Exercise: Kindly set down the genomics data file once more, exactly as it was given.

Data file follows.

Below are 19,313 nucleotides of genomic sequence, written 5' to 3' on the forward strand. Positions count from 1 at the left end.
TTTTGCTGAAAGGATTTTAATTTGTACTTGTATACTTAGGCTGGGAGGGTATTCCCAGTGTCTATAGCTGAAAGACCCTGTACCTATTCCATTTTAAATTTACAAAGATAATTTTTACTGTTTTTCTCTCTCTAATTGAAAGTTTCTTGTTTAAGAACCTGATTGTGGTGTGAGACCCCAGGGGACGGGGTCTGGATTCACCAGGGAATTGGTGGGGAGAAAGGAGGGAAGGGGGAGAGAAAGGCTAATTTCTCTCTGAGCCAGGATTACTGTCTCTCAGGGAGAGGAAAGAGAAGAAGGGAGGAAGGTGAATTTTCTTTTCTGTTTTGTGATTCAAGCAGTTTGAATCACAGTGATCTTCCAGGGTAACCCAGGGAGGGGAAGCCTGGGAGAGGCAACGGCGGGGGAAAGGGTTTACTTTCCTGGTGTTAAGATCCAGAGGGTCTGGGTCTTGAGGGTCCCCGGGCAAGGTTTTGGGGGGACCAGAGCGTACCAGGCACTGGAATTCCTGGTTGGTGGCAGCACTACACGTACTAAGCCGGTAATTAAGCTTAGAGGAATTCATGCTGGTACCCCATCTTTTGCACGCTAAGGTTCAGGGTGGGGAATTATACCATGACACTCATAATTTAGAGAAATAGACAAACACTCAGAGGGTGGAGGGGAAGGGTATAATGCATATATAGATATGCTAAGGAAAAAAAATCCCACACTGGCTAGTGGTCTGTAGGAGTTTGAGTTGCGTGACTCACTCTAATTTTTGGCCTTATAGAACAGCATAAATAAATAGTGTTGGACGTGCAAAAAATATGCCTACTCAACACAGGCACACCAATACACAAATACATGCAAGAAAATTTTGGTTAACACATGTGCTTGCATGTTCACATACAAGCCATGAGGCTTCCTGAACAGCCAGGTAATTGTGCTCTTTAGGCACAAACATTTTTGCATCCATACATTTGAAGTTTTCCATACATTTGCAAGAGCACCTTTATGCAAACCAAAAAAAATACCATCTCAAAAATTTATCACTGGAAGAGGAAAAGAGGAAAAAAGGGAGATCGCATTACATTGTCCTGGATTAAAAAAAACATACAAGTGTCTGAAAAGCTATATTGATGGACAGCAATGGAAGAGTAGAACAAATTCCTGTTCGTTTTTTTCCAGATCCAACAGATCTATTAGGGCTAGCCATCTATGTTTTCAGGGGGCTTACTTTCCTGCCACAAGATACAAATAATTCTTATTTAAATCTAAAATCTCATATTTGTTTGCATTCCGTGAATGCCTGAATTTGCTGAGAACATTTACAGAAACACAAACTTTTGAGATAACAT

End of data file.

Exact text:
Below are 19,313 nucleotides of genomic sequence, written 5' to 3' on the forward strand. Positions count from 1 at the left end.
TTTTGCTGAAAGGATTTTAATTTGTACTTGTATACTTAGGCTGGGAGGGTATTCCCAGTGTCTATAGCTGAAAGACCCTGTACCTATTCCATTTTAAATTTACAAAGATAATTTTTACTGTTTTTCTCTCTCTAATTGAAAGTTTCTTGTTTAAGAACCTGATTGTGGTGTGAGACCCCAGGGGACGGGGTCTGGATTCACCAGGGAATTGGTGGGGAGAAAGGAGGGAAGGGGGAGAGAAAGGCTAATTTCTCTCTGAGCCAGGATTACTGTCTCTCAGGGAGAGGAAAGAGAAGAAGGGAGGAAGGTGAATTTTCTTTTCTGTTTTGTGATTCAAGCAGTTTGAATCACAGTGATCTTCCAGGGTAACCCAGGGAGGGGAAGCCTGGGAGAGGCAACGGCGGGGGAAAGGGTTTACTTTCCTGGTGTTAAGATCCAGAGGGTCTGGGTCTTGAGGGTCCCCGGGCAAGGTTTTGGGGGGACCAGAGCGTACCAGGCACTGGAATTCCTGGTTGGTGGCAGCACTACACGTACTAAGCCGGTAATTAAGCTTAGAGGAATTCATGCTGGTACCCCATCTTTTGCACGCTAAGGTTCAGGGTGGGGAATTATACCATGACACTCATAATTTAGAGAAATAGACAAACACTCAGAGGGTGGAGGGGAAGGGTATAATGCATATATAGATATGCTAAGGAAAAAAAATCCCACACTGGCTAGTGGTCTGTAGGAGTTTGAGTTGCGTGACTCACTCTAATTTTTGGCCTTATAGAACAGCATAAATAAATAGTGTTGGACGTGCAAAAAATATGCCTACTCAACACAGGCACACCAATACACAAATACATGCAAGAAAATTTTGGTTAACACATGTGCTTGCATGTTCACATACAAGCCATGAGGCTTCCTGAACAGCCAGGTAATTGTGCTCTTTAGGCACAAACATTTTTGCATCCATACATTTGAAGTTTTCCATACATTTGCAAGAGCACCTTTATGCAAACCAAAAAAAATACCATCTCAAAAATTTATCACTGGAAGAGGAAAAGAGGAAAAAAGGGAGATCGCATTACATTGTCCTGGATTAAAAAAAACATACAAGTGTCTGAAAAGCTATATTGATGGACAGCAATGGAAGAGTAGAACAAATTCCTGTTCGTTTTTTTCCAGATCCAACAGATCTATTAGGGCTAGCCATCTATGTTTTCAGGGGGCTTACTTTCCTGCCACAAGATACAAATAATTCTTATTTAAATCTAAAATCTCATATTTGTTTGCATTCCGTGAATGCCTGAATTTGCTGAGAACATTTACAGAAACACAAACTTTTGAGATAACAT